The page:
a data access arrangement coupled with said telephone line;
a converter for converting an analog signal produced by said data access arrangement to a digital signal;
a processor for filtering said digital signal, said processor changing filtering characteristics at a predetermined time point during filtering of said digital signal; and
a controllable current source controlled by said processor for setting the DC current on said telephone line.
13. The apparatus of claim 12, wherein said processor comprises a digital processing circuit.
14. The apparatus of claim 13, wherein said converter comprises an analog-to-digital converter and a digital-to-analog converter.
15. The apparatus of claim 13, wherein said converter comprises a coder/decoder (CODEC).
16. The apparatus of claim 13, wherein said processor scales said digital signal after filtering said digital signal.
17. The apparatus of claim 12, wherein said processor includes a filter with a selectable cutoff frequency.
18. The apparatus of claim 17, wherein said processor functions as a low pass filter with a first cutoff frequency prior to a predetermined time T1 and wherein said processor functions as a low pass filter with a second cutoff frequency after a predetermined time T1.
19. The apparatus of claim 18, wherein said filtered digital signal generated by said processor exhibits a smooth transition as the cutoff frequency changes at the predetermined time T1.
20. The apparatus of claim 12, wherein said processor includes a summer for summing a modem transmit signal to the filtered digital signal to generate a current source control signal.
21. The apparatus of claim 12, wherein said processor filters said digital signal according to the difference equation:
Y(n)=B*X(n)+A*Y(n−1),
wherein Y(n) is the output, X(n) is the input, A is a pole of the difference equation, and B is a gain.
22. The apparatus of claim 12, wherein said processor filters said digital signal according to the difference equation:
Y(n)=[X(n)+A*W(n−1)]*B,
wherein Y(n) is the output, X(n) is the input, W(n−1) is an intermediate stored value, A is a pole of the difference equation, and B is a gain.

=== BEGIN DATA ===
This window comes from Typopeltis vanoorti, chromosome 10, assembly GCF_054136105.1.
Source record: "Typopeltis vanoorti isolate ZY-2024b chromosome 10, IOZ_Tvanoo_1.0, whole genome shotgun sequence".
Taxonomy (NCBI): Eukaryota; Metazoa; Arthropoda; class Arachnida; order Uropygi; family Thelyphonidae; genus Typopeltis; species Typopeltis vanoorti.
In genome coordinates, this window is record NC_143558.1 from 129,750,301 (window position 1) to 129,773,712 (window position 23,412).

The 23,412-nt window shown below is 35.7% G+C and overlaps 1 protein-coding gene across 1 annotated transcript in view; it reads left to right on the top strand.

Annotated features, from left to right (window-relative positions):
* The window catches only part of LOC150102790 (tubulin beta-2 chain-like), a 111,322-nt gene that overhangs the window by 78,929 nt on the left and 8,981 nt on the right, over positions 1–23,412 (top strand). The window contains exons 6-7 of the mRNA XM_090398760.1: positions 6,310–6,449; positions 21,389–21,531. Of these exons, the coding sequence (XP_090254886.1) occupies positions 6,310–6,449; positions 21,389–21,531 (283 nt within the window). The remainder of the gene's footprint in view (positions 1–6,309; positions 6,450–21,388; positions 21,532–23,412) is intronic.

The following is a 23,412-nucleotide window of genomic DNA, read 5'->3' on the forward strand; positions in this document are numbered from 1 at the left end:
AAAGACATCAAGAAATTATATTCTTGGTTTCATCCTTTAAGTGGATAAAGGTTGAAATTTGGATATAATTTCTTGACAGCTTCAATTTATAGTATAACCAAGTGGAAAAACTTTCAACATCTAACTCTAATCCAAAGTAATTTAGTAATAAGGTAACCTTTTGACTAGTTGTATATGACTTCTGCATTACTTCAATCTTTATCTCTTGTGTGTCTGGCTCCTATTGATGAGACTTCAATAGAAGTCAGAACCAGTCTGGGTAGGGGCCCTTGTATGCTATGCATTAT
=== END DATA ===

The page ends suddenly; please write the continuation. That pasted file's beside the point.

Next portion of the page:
23. The apparatus of claim 22, wherein said processor switches between two cutoff frequencies and wherein said processor filters said digital signal according to the difference equation:
Y(n)=[X(n)+A*(Bf/Bs)*W(n−1)]*B,
during the one cycle when the processor changes cutoff frequencies.
Description
FIELD OF THE INVENTION

This invention relates to a method for regulating DC current. Specifically, it relates to a telecommunication device for regulating the DC line current on a telephone line to conform to desired parameters, and more particularly, to regulate DC line current in accordance with telecommunication requirements of varying countries.

BACKGROUND OF THE INVENTION

Telephone systems in countries throughout the world have unique system requirements that need to be followed in order to legally sell and use telecommunication devices within their respective borders. One of the commonly known system requirements mandates that when a telephone line goes off-hook (i.e., when the telephone line is in use), the DC current level on the line must reach a certain level within a specified period of time and maintain that level until the call is completed. The DC current level on the line must stay at a certain level in order to be interpreted by the telephone system as an active line throughout the duration of the telephone call. The current rise time and maximum current level are also regulated to prevent damage to telecommunication equipment.

In order to hold a telephone line in the off-hook condition, a specified level of current must be drawn which relates to the voltage level on the line and conforms to a country's telecommunication requirements. The desired operating current is generally expressed on a graph of current-versus-voltage, known in the art as a load-line. The load-line represents a level of resistance for voltages on a current-versus-voltage graph, allowing a level of current to be determined for a given voltage. FIG. 13 is an example of a current-versus-voltage load-line requirement to keep a telephone line in an off-hook condition. The slope of the load-line on a current-versus-voltage graph is the inverse of the line resistance. Telephone systems develop a voltage which is a potential impressed on the telephone line between two terminals, commonly known as the tip and ring voltage. As seen in FIG. 13, the desired level of current to keep a telephone line in the off-hook condition can be achieved for a given voltage by setting an appropriate line resistance. The template illustrated in FIG. 13 is representative of the parameters set forth by a country and varies from country to country. The parameters can even change within a country due to changes in a country's requirements (e.g., if a country updates their telecommunication system).